The periodicity of the waveguide is a function of the polymer medium dispersion, and also of the waveguide dispersion. Maxwell's equations for a thin film waveguide are solved for TM modes for the pump, signal and idler beams, respectively. The calculated periodicity is 20.2 μm.
A periodic poled waveguide is fabricated in accordance with the following procedure. A commercially available silicon dioxide coated silicon wafer is placed in a Varian electron beam vacuum deposition system. A 200 Å layer of 99.999% purity aluminum is deposited on the wafer.
Az-1518 positive photoresist (Hoechst) is spin coated on the aluminum coated wafer with a Soltec model 5100 coater. A 1.5 μm photoresist coating is achieved by spinning at 5000 rpm for 30 seconds. The photoresist coating is dried in a vacuum oven at 90° C. for 30 minutes.
The photoresist coating is patterned by placing the wafer in contact with a mask of the desired periodicity in a Karl Suss model MJB 3 mask aligner, and exposing the masked coating to 405 nm radiation (70 mJ/cm2).
The patterned photoresist is developed with AZ developer in water (1:1) over a period of 60 seconds, and the developing cycle is terminated by washing with deionized water.
The photoresist coating of the wafer is baked in a vacuum oven at 120° C. for 45 minutes. The exposed aluminum pattern is etched with type A etchant (Transene Corp.) at 50° C. for 20 seconds, and the etched surface is rinsed with deionized water. The periodicity of the electrodes is 20 μm.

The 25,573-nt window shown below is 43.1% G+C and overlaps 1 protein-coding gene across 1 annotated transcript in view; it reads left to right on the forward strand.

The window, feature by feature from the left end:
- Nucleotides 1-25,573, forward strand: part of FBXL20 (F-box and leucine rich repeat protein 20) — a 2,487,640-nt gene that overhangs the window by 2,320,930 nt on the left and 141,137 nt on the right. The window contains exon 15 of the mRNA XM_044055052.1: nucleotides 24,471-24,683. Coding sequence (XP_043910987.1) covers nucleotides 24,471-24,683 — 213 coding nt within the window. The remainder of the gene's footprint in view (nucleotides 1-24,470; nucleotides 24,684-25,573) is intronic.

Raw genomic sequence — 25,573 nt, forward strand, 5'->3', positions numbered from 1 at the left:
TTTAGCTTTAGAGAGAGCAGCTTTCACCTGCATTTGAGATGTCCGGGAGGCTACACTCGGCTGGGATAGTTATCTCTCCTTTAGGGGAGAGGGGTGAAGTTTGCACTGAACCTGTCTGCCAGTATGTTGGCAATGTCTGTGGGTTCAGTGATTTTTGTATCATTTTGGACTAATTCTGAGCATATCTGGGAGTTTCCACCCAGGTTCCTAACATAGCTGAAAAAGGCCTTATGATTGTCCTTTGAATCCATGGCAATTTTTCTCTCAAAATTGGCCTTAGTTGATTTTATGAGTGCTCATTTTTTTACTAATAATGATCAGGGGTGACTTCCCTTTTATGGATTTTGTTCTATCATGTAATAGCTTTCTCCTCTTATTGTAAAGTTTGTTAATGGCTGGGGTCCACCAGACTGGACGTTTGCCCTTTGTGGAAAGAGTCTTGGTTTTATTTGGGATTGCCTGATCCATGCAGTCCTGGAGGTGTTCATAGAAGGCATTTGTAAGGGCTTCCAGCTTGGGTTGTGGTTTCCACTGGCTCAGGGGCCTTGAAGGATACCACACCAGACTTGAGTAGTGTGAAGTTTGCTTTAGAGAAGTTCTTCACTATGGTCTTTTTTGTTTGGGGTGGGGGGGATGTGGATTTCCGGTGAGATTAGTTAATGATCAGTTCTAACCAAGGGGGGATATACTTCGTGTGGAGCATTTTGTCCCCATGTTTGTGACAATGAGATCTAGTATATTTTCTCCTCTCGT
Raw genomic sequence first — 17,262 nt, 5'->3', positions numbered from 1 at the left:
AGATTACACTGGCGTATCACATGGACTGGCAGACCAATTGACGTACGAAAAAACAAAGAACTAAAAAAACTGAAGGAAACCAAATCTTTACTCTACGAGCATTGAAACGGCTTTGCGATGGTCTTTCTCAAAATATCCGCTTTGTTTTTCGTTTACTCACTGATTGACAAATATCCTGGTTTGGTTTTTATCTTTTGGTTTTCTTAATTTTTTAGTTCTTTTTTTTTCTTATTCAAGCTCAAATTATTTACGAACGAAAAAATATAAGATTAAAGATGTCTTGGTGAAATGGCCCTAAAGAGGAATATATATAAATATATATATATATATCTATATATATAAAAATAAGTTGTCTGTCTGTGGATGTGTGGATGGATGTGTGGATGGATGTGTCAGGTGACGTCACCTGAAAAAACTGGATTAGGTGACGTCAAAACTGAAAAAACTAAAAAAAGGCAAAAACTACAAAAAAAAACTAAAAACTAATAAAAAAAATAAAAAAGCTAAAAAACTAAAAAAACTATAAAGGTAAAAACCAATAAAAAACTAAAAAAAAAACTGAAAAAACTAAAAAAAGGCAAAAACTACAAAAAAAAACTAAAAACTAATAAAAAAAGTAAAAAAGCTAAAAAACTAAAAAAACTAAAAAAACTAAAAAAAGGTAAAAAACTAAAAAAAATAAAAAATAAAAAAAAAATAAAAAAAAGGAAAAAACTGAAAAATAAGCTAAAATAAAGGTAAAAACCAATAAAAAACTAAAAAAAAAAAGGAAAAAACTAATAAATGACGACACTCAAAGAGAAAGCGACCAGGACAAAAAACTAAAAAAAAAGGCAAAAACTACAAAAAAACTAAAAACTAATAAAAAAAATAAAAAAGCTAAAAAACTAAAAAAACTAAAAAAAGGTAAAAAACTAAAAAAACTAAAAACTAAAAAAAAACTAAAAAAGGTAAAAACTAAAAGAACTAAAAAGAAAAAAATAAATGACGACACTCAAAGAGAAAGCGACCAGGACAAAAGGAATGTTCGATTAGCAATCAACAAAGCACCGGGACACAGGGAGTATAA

The aluminum grating electrode surface of the wafer is covered with 1.8 μm cladding layer (Norland 60 epoxy) by spin coating at 9500 rpm for 30 seconds at 35° C., and the cladding layer is cured by ultraviolet radiation at 15 mW/cm2 for 4 minutes.
A nonlinear optically active organic layer of 2 μm thickness of the above-identified 50/50 polymer is spin coated on the cladding layer at 1500 rpm. The spin coating medium is a 20% solution of the polymer in cyclohexanone. The polymer layer is dried in a vacuum oven at 160° C. for 2 hours, and then cooled down slowly.
An upper cladding layer of 1.8 μm thickness is added by spin coating a medium of Norland 60 epoxy resin at 9500 rpm for 30 seconds at 35° C. The cladding layer is cured by ultraviolet radiation at 15 mW/cm2 for 4 minutes. A 1000 Å coating of gold is deposited as an electrode layer on the upper cladding layer.
The waveguide structure is cleaved at opposite ends to provide two sharp faces to couple light in and out of the polymer waveguiding medium. Wires are attached to the top and bottom electrodes. The waveguide is poled by placing it in a Mettler hot stage. It is heated at 1° C./min to Tg at 90° C., and a field of 70 V/μm is applied for 5 minutes. Then the waveguide is cooled at 0.2° C./min to room temperature while maintaining the electric field. The poled waveguiding medium has a nonlinear optical coefficient d of about 80 pm/V.
An optical arrangement for testing the parametric amplifier is as follows. A Quantel TDL 50 dye laser is employed to pump a H2 Raman cell to produce 0.8626 μm and 1.34 μm light as the first and second Stokes lines, respectively. The first Stokes line is intense and acts as the pump for the parametric amplifier, and the weaker second Stokes line functions as the signal beam which is going to be amplified. The two beams are emitted from the H2 cell colinearly, and are directed by a focusing lens into the waveguiding medium. Interference filters allow adjustment of the pump power into the waveguide, while leaving the signal intensity unchanged. Interference filters are placed after the waveguide to block the pump at 0.8626 μm. The idler produced at 2.42 μm also is not detected because the detectors utilized did not respond at that wavelength.